Mercy Mistress: life through a queer and kinky lens
December 26, 2018
Mercy Mistress, coming out in early 2019, is one of the most highly anticipated web series for the Asian Femme. Based on the memoirs of a queer Chinese-American dominatrix in New York City, this dramatic dark comedy is more than just a sex work activist narrative. It takes marginalized voices and makes them ordinary and approachable in surprising stories around body, intimacy, and identity.
The series is the product of a mostly female creative team based on the the work of Yin Quan. The writer’s experiences as a professional dominatrix memoir are played on screen by Poppy Liu who excitedly invites us into this kinky world and tells us more about the film. We spoke with both Yin, the writer, and Poppy, the actress, alongside their new executive producer Margaret Cho.
Hi Yin and Poppy! First of all, congratulations on Mercy Mistress. You two are the power duo of this web series. I wanted to ask what’s it like working with each other?
Yin: Working with Poppy has been an incredible life experience. We share a great deal of core values: activism, integrity to our community, and stories. But we are also very different in our general personalities. Poppy is vivacious—true to her chosen name. I tend to have a more reserved and darker modality, so we balance one another in the production work.
Poppy: Yin is like family to me and we care about each other very much. I think loving the people you work with is very important in storytelling, especially when it is as intimate a story as this. There is a lot of trust you have to have in one another. Trust that people will have your back and that people will see you the way that you wish to be seen.
Could you briefly tell us how this project started and what was the casting process like?
Yin: There is a motley of reasons why I wanted to produce Mercy Mistress. It is a vehicle of validation. Everyone in the kink world felt a gut-punching reaction to ‘50 Shades of Grey.’ We all wanted to tell it from an authentic point of view. With casting—the most important element was the basic respect for BDSM and sex work. Poppy and I had known one another—she is an abortion rights activist and doula [birth companion, Ed.] and the progression to sending her the script felt like perfect alignment.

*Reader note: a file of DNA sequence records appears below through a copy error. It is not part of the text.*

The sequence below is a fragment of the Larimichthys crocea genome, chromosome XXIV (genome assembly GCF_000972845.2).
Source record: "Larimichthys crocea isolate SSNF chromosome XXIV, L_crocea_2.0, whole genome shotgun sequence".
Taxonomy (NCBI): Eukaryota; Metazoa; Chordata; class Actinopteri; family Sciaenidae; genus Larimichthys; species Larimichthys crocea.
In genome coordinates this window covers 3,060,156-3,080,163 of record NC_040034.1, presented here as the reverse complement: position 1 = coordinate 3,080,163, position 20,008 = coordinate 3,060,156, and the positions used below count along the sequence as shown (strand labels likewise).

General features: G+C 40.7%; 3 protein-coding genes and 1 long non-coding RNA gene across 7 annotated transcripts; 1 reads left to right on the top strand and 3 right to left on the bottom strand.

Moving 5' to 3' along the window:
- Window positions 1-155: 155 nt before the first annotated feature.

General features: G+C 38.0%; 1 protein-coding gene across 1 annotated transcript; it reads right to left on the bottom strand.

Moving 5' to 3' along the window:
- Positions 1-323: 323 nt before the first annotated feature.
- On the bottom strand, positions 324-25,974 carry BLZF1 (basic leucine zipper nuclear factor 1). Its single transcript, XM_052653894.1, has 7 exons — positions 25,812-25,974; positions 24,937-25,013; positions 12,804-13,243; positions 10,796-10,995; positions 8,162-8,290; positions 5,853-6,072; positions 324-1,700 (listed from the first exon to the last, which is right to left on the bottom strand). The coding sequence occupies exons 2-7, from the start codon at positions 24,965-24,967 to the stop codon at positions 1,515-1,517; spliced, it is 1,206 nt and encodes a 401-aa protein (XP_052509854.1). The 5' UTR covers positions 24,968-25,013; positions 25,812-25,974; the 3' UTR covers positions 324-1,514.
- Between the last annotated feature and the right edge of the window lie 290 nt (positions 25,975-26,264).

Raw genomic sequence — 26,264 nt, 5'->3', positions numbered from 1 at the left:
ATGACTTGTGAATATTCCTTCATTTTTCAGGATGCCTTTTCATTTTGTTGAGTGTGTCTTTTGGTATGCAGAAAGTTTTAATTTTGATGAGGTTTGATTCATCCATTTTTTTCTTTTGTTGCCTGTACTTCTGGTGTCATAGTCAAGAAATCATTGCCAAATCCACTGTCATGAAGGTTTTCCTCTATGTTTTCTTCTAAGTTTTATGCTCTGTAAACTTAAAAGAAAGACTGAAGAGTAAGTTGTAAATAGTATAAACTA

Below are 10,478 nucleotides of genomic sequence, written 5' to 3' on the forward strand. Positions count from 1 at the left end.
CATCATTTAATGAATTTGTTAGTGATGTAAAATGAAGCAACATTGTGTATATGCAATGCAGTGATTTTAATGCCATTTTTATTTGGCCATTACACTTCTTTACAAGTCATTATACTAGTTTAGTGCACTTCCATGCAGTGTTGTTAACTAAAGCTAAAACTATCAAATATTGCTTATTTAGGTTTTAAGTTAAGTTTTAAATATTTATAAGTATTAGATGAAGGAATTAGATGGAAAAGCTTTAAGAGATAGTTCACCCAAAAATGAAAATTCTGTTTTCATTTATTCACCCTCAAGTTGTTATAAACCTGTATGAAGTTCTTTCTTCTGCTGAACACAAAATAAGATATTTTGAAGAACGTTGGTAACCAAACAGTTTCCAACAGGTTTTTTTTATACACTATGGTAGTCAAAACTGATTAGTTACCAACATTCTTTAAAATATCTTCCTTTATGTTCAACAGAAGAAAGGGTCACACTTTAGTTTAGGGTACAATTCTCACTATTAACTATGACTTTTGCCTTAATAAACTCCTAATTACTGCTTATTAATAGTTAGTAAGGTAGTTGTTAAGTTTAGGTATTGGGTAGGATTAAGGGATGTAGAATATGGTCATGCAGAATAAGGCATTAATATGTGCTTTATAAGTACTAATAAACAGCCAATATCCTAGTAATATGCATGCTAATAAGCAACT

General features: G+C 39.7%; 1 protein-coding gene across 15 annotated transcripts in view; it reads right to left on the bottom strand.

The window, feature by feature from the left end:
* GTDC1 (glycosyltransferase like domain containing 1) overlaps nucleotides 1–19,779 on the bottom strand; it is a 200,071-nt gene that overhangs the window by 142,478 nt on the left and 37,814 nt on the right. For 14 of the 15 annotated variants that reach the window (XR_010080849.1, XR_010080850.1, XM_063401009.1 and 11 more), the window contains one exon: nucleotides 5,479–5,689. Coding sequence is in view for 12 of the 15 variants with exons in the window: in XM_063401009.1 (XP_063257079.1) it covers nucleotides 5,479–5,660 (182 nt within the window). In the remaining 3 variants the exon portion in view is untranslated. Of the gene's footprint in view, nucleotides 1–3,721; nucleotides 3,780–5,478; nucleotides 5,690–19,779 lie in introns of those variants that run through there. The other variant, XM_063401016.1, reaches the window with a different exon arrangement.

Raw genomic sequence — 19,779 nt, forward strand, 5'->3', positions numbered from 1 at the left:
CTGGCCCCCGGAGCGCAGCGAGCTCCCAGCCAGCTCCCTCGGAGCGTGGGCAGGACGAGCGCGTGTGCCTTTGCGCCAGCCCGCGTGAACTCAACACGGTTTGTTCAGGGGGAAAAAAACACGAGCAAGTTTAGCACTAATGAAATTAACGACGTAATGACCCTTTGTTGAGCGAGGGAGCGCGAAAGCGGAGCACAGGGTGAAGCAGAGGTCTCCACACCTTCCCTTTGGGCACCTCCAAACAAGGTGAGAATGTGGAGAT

How much of yourselves is in Mistress Yin?
Yin: Mistress Yin is fictionalized and updated to be a millenial. I’d say that she is about 60% true to me, but that ratio may change as the story progresses.
Poppy: I saw some obvious overlaps as a queer Chinese American child of immigrants living in the States. I definitely felt able to access certain parts of myself which I don’t always get to do while playing a role. I hope that stories like this can be one of many building blocks to create a cultural space where we can exist.
It’s honestly delightful to see that MM is a women-dominated team. How was that experience?
Yin: It’s been an incredible journey to work with these talented and passionate women. There is such care in the communication and a real respect that transfers to how I am able to handle the more stressful situations in production. In fact, I feel that the female gaze created an overall sensual story rather than relying on sexual imagery as rote sensationalism.
Ah, and recently Margaret Cho teamed up with you as one of your new executive producers?
Poppy: Yes! Teaming up with Margaret has been a dream come true. When we were thinking about our dream executive producers, Margaret’s name was at the top of that list. She is one of the few visible queer Asian American women in media and it is her work that has paved the way for stories like this to happen.
Yin: Queer, Asian American, sex positive, feminist who tackles the topic of trauma with hilarity … This is the perfect collaboration. I’m both humbled and ecstatic.
Everyone’s elated upon your announcement of joining MM. Did you know Yin and Poppy before you joined?
Margaret Cho: I really fell for the project at first sight. I hadn’t met Yin and Poppy before, but I felt like I already knew them through our shared experience of Asian American queer freakiness! They had such a fresh perspective and were telling stories I related to so deeply—we must have collaborated in another life! It all feels so easy and familiar.
Mercy Mistress without a doubt involves a lot of important themes for which you’ve been a strong advocate since forever. As a representative of Asian Americans, what’s the relevance of this story in Hollywood?
Margaret Cho: It puts the power in the hands of Asian American women—and that’s what makes it so personal and thrilling for me. We’ve been objectified so much for so long—often our role is to be some kind of fantasy figure and not real. Mercy Mistress speaks to the realness. I love the realness. I hope people will get excited about breaking new ground—and find it as moving and sexy as I do!
To wrap this up, what would you like to impart to your audience after this passion project?
Yin: More media needs to show the work of sex workers from a respectful and realistic perspective. I hope to tantalize viewers with an erotic taboo while feeding them the serious issues of bodily autonomy, too.
Poppy: This is the heart of what looking at identity with an intersectional lens means. I hope that when Asian women see this series—whether they are kinky or not—they see a protagonist on screen who is empowered in her own sexuality and who owns her own body. Someone who contradicts and subverts the stereotypes because we are so much more.
Connect with @MercyMistress on Facebook and Instagram. Margaret Cho will present Mercy Mistress at Museum of Sex on January 7th, Monday at 730pm. Click here for more information.